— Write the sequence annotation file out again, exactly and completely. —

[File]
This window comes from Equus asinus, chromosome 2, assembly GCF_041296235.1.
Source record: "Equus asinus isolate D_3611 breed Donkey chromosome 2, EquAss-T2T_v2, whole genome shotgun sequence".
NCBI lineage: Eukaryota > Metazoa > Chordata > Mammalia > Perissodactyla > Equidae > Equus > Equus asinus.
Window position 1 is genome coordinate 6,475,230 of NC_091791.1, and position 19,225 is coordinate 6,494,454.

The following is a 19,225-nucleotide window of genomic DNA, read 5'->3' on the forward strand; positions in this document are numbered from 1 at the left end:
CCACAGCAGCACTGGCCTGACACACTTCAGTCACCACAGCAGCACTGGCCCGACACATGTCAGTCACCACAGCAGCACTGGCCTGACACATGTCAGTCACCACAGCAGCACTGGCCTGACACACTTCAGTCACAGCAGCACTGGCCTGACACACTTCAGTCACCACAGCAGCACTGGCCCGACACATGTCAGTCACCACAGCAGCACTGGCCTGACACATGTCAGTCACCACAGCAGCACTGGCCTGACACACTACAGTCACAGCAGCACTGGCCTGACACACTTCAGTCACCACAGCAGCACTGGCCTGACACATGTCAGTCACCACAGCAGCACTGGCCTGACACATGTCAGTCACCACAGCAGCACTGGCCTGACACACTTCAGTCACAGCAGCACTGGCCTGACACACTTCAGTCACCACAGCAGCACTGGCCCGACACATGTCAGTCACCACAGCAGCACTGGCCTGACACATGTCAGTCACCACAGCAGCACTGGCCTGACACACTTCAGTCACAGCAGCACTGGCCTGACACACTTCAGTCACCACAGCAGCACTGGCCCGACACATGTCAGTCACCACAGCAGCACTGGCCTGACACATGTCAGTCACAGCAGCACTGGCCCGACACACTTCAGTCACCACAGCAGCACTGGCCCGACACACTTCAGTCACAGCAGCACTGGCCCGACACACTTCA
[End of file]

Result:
This window comes from Equus asinus, chromosome 2, assembly GCF_041296235.1.
Source record: "Equus asinus isolate D_3611 breed Donkey chromosome 2, EquAss-T2T_v2, whole genome shotgun sequence".
NCBI lineage: Eukaryota > Metazoa > Chordata > Mammalia > Perissodactyla > Equidae > Equus > Equus asinus.
Window position 1 is genome coordinate 6,475,230 of NC_091791.1, and position 19,225 is coordinate 6,494,454.

The following is a 19,225-nucleotide window of genomic DNA, read 5'->3' on the forward strand; positions in this document are numbered from 1 at the left end:
CCACAGCAGCACTGGCCTGACACACTTCAGTCACCACAGCAGCACTGGCCCGACACATGTCAGTCACCACAGCAGCACTGGCCTGACACATGTCAGTCACCACAGCAGCACTGGCCTGACACACTTCAGTCACAGCAGCACTGGCCTGACACACTTCAGTCACCACAGCAGCACTGGCCCGACACATGTCAGTCACCACAGCAGCACTGGCCTGACACATGTCAGTCACCACAGCAGCACTGGCCTGACACACTACAGTCACAGCAGCACTGGCCTGACACACTTCAGTCACCACAGCAGCACTGGCCTGACACATGTCAGTCACCACAGCAGCACTGGCCTGACACATGTCAGTCACCACAGCAGCACTGGCCTGACACACTTCAGTCACAGCAGCACTGGCCTGACACACTTCAGTCACCACAGCAGCACTGGCCCGACACATGTCAGTCACCACAGCAGCACTGGCCTGACACATGTCAGTCACCACAGCAGCACTGGCCTGACACACTTCAGTCACAGCAGCACTGGCCTGACACACTTCAGTCACCACAGCAGCACTGGCCCGACACATGTCAGTCACCACAGCAGCACTGGCCTGACACATGTCAGTCACAGCAGCACTGGCCCGACACACTTCAGTCACCACAGCAGCACTGGCCCGACACACTTCAGTCACAGCAGCACTGGCCCGACACACTTCA